Reflections from the Valley’s Edge: A Year with the Pashtuns in the Heartland of the Taliban

Interview with Daniel R. Green

Motto:The ability to simultaneously have an affinity for and sensitivity to the people and their concerns while aggressively pursuing insurgent fighters has produced a unique type of Soldier, Sailor, Airman and Marine; adroit at waging war, they are equally capable at building local councils, constructing schools, and mediating tribal disputes”. Brig. Gen. H.R. McMaster

You have extensive experience on the ground at a PRT in Afghanistan. Does counterinsurgency work?

Absolutely. I think counterinsurgency works based on my experience and is better than any other alternative strategy. When I say counterinsurgency I do not mean only counterterrorism direct action raids (although that is a part of it), or only clearing operations (although that is an element of it). What I mean is that a sustained population protection posture that enlists the community in its own defense, and that wants to be protected, is, on average, more successful than any other approach.

Who from the classic COIN practitioners influenced your philosophy of countering an insurgency the most?

I would say that David Galula’s books were incredibly influential to me. I was reading Galula’s books, The Pacification of Algeria and Counterinsurgency Warfare: Theory and Practice, when I was in Fallujah in 2007 and a lot of the things he talked about were being implemented on the ground. Once Coalition and Iraqi forces started to provide population protection for the city in a sustainable way that also enlisted community residents, it had a major, immediate, and palpable effect. Besides creating a physical distance between the insurgency and the people it had a more important impact in creating a psychological break for them as well where there was hope for a new and safer future. And I was reading about the same thing in Galula’s book on Algeria that widely explained what we were also doing in Fallujah. Bernard Fall was also highly influential for me. One of his insights was that the fighting element of the insurgency was simply “a tactical appendage of a far vaster political contest and that, no matter how expertly it is fought by competent and dedicated professionals, it cannot possibly make up for the absence of a political rationale”. He helped me understand that we needed to find a counter-political rationale to defeat the insurgency and to advance a political strategy that encouraged the people to support their government, that we needed a positive, enduring political program in order to secure the loyalty of the people to their government.

Are their broad historical experiences still valid today?

Yes, I think so. One of the great principles in this type of work is that humility and humbleness are important when it comes to analyzing a situation on its own terms. But having a conceptual toolbox of past experiences also available to you is also important so you can try alternative and possibly competing approaches. There is no silver bullet in counter-insurgency and you cannot simply take the lessons from one insurgency and apply them directly to another. But it is extremely helpful to have these things in your mind.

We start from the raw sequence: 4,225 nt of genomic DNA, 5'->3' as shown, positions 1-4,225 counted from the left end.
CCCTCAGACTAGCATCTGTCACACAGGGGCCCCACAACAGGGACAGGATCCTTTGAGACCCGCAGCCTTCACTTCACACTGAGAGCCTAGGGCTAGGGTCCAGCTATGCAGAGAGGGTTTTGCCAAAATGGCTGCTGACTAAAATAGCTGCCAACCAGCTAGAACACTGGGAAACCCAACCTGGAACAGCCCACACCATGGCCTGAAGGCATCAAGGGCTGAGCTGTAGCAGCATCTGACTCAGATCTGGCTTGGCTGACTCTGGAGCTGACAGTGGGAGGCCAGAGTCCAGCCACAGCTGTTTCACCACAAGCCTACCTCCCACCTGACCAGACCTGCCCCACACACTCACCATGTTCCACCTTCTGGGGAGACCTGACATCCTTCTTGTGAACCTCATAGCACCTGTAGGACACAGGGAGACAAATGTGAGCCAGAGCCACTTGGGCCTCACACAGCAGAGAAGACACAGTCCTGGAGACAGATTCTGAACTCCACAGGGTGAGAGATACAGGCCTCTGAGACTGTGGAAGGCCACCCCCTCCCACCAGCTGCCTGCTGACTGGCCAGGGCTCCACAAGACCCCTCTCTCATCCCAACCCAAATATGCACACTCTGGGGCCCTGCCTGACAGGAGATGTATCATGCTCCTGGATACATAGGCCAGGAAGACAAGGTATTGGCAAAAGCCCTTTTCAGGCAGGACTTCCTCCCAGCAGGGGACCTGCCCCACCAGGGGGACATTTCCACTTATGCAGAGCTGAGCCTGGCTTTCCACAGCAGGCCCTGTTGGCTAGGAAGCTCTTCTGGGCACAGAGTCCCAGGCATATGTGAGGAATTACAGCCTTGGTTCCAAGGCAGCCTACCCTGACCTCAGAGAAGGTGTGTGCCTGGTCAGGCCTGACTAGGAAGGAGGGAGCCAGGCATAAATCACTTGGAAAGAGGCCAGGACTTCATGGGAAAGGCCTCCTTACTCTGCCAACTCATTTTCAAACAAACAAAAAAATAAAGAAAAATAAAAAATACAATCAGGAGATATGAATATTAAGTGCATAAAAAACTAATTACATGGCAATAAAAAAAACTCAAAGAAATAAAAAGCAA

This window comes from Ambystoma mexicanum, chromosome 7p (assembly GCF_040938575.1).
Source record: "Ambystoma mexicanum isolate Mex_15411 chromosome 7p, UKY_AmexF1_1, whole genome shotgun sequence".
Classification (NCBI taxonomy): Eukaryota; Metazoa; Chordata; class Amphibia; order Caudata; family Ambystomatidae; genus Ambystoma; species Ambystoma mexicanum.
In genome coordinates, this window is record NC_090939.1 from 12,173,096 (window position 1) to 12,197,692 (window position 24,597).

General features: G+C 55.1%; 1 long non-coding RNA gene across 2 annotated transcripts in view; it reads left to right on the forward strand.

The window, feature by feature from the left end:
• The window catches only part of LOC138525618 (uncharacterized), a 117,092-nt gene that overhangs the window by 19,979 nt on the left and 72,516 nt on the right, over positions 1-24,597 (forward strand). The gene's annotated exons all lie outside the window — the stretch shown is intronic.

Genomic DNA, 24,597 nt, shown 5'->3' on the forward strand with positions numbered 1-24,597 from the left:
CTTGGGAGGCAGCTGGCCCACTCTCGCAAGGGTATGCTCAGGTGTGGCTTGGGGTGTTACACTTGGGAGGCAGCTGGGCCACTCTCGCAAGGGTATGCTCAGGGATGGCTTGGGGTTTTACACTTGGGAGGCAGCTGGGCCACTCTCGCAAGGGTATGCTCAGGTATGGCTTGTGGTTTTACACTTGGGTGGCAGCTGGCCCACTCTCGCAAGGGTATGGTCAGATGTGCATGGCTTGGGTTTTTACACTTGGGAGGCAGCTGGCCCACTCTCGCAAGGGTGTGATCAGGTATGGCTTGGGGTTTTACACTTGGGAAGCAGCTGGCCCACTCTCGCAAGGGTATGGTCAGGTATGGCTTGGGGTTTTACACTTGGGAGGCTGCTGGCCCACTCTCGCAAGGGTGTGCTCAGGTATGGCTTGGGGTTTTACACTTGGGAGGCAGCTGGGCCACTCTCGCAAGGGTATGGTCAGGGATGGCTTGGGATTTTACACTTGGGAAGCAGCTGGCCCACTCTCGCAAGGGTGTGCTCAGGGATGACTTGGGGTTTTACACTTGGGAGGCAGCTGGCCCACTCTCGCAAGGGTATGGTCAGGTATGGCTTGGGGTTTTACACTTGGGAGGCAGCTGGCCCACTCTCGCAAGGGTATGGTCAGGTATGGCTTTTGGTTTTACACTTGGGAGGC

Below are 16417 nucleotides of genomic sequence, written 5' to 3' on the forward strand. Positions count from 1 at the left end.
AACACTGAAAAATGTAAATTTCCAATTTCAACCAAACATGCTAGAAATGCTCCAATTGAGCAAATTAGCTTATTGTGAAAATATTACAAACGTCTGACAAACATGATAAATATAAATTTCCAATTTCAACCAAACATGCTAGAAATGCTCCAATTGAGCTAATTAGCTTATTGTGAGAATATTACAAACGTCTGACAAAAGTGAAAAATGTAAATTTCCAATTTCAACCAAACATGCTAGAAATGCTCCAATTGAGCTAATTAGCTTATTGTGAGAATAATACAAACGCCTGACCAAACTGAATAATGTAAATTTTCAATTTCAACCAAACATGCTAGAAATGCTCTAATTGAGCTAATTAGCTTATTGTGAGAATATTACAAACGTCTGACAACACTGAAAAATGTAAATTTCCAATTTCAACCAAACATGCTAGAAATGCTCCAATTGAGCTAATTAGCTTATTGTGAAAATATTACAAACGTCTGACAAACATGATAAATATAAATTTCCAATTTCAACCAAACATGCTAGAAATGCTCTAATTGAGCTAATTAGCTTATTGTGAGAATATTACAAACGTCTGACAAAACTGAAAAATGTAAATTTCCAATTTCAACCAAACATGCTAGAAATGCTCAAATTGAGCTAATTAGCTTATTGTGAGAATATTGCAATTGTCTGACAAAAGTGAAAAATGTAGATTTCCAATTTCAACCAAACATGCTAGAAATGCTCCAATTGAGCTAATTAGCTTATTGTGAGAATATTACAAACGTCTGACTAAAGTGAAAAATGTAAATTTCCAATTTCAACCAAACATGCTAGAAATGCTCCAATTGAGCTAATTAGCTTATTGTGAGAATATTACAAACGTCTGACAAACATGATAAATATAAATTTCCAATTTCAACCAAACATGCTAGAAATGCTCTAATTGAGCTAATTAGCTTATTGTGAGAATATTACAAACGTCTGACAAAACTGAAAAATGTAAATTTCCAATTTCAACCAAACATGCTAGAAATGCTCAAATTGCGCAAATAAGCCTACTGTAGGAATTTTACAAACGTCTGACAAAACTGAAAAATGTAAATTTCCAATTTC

You can’t kill your way out to victory” became the hallmark of a cultural organization that until 2007 was perceived as being too conventionally minded and too kinetic. Has the U.S. Military succeeded in balancing this culture of being too enemy-centric and becoming more comfortable with the drinking-tea side of the spectrum?

The idea of balance between kinetic and non-kinetic approaches is very important but we also need to appreciate how the insurgency fights, so it could be predominantly kinetic or non-kinetic although it is constantly changing. I would think that in general we are far better now than we have ever been in conducting counterinsurgency operations. But the roots of reform are very shallow and the institutions of the U.S. Military, State Department and USAID are still very much focused on conventional warfare, conventional diplomacy or conventional development. You cannot just overcome the institutional interests and their way of looking at the world even if we had a decade of war. However, I am hopeful that some of the lessons of the past decade will be institutionalized. The real challenge is that, regretfully, the central tendencies of our bureaucracies and their old ways of thinking only adapted to the unique demands of insurgency through either failing, a slow evolution based upon individual-level lessons learned, or through simply good leadership that took a while to emerge.

What makes an effective expeditionary civilian counterinsurgent effective on the ground?

You have to have a strong leadership presence, a natural curiosity about the population and their concerns, an engaging personality, a good smile, in good physical shape, you have to be open minded, conceptually complex in order to understand the human terrain, familiar with small unit tactics, and have a background in political and social science because, at the end of the day, you have to develop an understanding of how politics at all levels works. And keep in mind the words of Julien Bryan quoted in “Britain and the Arabs: A study of Fifty years” (John Bagot Glubb): “when you break bread with people and share their troubles and joys, the barriers of language, of politics and of religion soon vanish. I liked them and they liked me, that was all that mattered”.